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UNDERSTANDING SCLERODERMA

ANCHOR LEAD: RESEARCHERS HAVE UNLOCKED SOME OF THE SECRETS OF THE CONNECTIVE TISSUE DISEASE SCLERODERMA, ELIZABETH TRACEY REPORTS

One in 5000 people develop scleroderma, a disease where both skin and internal organs may be affected by increased production of collagen and subsequent hardening.  Hal Dietz and colleagues at Johns Hopkins have studied the genetics of stiff skin syndrome, a rare disease, to help improve understanding of scleroderma.

DIETZ:  We found the gene that’s altered.  We learned that the defect prevents cells from being able to communicate with their outside environment.  The cells could no longer sense the amount of extracellular material and therefore had the signal that they needed to make more.  So cells would produce a lot of collagen which serves to make the tissues strong in the normal circumstance but serves to scar the tissue in scleroderma.    :30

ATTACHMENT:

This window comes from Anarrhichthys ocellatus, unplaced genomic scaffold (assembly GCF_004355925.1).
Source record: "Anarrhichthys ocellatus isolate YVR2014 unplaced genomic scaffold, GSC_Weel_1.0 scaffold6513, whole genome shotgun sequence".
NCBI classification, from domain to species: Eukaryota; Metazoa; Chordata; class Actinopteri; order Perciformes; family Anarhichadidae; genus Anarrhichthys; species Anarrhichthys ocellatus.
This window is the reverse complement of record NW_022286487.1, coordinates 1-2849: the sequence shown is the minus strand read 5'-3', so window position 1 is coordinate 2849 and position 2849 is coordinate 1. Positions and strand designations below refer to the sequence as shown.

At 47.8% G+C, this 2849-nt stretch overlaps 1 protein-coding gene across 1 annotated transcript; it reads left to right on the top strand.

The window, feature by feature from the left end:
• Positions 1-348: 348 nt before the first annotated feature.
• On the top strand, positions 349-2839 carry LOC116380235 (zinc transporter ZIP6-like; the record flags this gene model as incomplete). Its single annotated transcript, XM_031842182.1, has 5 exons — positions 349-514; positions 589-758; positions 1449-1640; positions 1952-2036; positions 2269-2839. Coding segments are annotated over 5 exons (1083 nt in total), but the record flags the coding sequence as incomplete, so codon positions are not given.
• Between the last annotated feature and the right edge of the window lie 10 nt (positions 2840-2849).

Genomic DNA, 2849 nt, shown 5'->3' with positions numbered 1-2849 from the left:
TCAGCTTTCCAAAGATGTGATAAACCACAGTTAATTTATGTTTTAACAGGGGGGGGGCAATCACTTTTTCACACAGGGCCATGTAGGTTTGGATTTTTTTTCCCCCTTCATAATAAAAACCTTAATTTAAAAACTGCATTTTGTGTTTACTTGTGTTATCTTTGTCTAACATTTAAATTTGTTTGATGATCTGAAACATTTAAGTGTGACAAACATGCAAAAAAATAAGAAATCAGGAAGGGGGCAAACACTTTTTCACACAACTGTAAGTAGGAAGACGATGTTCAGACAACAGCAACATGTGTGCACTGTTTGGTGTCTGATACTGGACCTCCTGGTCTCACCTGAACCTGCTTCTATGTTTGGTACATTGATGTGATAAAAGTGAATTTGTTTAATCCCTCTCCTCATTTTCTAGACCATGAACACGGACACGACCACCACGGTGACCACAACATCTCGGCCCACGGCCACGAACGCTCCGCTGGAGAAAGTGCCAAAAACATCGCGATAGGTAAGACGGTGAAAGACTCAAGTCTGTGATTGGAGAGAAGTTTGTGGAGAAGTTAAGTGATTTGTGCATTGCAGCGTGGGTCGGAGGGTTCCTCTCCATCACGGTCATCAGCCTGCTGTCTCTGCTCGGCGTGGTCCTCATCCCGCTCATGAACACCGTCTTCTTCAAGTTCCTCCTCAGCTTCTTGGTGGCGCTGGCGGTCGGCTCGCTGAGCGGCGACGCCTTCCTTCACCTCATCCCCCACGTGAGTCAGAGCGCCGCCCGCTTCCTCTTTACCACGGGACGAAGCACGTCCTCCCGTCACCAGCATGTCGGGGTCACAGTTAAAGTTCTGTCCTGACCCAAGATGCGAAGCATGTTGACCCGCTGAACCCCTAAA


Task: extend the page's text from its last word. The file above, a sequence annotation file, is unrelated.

Dietz says these insights provide a logical target for therapies that would interrupt the process of additional collagen production.  At Johns Hopkins, I’m Elizabeth Tracey.


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